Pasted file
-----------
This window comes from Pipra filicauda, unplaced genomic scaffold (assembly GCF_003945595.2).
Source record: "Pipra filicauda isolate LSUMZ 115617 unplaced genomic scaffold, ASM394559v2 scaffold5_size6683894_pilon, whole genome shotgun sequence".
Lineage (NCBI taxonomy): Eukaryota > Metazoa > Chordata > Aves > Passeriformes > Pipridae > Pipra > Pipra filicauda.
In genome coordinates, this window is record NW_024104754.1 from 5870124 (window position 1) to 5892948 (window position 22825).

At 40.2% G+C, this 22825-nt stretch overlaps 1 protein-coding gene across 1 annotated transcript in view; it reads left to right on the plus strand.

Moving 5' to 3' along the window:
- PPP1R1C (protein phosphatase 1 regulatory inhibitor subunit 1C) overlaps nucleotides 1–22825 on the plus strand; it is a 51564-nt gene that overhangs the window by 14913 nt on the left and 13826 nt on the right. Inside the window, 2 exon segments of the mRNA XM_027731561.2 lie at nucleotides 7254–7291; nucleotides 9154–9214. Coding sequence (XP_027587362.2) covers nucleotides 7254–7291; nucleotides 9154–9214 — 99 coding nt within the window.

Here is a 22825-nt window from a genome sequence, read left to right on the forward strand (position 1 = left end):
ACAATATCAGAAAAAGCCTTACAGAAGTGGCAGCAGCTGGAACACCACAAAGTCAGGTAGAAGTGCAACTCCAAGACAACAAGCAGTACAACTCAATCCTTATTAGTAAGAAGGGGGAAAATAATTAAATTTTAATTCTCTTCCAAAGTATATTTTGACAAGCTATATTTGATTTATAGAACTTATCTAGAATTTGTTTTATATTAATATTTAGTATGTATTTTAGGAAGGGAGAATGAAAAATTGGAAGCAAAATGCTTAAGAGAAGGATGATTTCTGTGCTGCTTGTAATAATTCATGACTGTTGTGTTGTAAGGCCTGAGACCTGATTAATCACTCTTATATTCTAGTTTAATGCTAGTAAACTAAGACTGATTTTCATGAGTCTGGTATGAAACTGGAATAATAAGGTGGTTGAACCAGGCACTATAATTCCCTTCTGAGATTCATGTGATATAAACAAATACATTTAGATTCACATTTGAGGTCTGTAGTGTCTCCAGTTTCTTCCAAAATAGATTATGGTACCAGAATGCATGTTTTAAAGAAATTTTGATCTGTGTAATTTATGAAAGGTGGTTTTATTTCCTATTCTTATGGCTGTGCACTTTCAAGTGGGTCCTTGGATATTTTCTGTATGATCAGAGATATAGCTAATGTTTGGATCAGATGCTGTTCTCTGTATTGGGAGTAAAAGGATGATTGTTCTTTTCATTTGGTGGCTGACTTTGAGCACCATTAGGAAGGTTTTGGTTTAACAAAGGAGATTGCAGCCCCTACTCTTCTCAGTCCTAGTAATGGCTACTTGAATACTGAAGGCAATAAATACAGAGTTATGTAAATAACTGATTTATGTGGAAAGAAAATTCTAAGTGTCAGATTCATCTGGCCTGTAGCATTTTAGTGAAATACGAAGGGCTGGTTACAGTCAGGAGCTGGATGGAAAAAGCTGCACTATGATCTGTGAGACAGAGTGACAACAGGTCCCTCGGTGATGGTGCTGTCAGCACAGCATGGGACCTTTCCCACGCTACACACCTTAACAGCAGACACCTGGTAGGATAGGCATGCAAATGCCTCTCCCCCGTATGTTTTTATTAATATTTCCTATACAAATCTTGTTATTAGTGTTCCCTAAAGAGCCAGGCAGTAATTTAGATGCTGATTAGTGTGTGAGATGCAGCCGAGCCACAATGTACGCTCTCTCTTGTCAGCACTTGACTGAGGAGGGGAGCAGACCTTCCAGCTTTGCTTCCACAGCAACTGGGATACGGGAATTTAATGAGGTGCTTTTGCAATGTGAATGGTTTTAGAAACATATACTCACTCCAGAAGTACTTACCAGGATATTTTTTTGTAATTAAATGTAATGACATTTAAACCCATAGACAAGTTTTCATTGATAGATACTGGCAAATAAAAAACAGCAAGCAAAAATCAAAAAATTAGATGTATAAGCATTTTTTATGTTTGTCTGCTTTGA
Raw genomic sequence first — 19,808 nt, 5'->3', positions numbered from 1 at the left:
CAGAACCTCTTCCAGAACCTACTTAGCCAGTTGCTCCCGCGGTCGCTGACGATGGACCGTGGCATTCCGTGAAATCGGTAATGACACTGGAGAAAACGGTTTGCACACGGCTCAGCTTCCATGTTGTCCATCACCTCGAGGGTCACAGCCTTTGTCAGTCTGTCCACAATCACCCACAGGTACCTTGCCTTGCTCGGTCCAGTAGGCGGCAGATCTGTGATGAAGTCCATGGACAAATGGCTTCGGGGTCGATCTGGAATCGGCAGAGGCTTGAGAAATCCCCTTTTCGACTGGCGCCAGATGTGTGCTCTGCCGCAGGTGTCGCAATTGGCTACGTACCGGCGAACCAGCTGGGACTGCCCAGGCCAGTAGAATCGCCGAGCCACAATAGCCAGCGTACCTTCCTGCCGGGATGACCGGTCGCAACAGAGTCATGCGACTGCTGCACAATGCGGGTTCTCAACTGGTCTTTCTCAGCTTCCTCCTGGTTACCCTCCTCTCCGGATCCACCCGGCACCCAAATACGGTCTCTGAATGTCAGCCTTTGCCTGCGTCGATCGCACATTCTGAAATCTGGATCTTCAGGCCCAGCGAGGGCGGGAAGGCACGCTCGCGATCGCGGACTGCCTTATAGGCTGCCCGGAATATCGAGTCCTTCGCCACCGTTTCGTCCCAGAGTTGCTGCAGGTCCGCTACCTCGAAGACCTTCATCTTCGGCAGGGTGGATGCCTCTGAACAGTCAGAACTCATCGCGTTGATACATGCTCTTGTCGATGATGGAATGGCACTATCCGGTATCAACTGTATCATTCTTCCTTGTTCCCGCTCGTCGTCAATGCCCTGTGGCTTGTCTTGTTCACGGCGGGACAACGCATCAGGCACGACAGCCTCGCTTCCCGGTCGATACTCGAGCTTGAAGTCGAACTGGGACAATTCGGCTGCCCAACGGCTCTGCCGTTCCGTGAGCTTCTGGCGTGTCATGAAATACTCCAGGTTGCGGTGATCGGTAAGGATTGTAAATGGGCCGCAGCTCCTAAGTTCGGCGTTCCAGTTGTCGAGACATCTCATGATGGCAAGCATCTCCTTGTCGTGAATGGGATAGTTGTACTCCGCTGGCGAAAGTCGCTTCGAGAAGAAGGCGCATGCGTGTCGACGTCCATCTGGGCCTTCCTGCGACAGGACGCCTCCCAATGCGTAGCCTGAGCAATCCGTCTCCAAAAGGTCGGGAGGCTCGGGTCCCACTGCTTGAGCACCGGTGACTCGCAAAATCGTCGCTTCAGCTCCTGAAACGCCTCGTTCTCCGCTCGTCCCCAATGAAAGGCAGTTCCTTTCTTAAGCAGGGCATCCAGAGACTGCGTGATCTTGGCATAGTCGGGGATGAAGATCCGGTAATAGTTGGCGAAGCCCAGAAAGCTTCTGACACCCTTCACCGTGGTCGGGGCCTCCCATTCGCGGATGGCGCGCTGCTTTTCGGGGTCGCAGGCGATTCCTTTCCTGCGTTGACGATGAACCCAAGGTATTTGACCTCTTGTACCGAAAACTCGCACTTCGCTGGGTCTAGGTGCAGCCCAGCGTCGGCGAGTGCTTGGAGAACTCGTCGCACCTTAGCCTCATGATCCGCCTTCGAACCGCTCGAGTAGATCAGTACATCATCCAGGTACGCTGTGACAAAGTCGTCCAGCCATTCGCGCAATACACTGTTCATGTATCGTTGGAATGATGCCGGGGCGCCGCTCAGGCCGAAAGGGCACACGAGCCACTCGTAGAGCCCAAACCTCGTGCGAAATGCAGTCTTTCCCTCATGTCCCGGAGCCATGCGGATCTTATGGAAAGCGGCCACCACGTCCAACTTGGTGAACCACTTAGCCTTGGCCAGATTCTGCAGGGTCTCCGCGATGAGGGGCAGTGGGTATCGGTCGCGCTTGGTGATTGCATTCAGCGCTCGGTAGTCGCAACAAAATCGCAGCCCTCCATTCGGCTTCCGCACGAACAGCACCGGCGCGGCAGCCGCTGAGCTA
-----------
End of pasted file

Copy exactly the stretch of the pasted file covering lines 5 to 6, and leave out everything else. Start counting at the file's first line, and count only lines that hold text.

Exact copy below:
At 40.2% G+C, this 22825-nt stretch overlaps 1 protein-coding gene across 1 annotated transcript in view; it reads left to right on the plus strand.

Moving 5' to 3' along the window: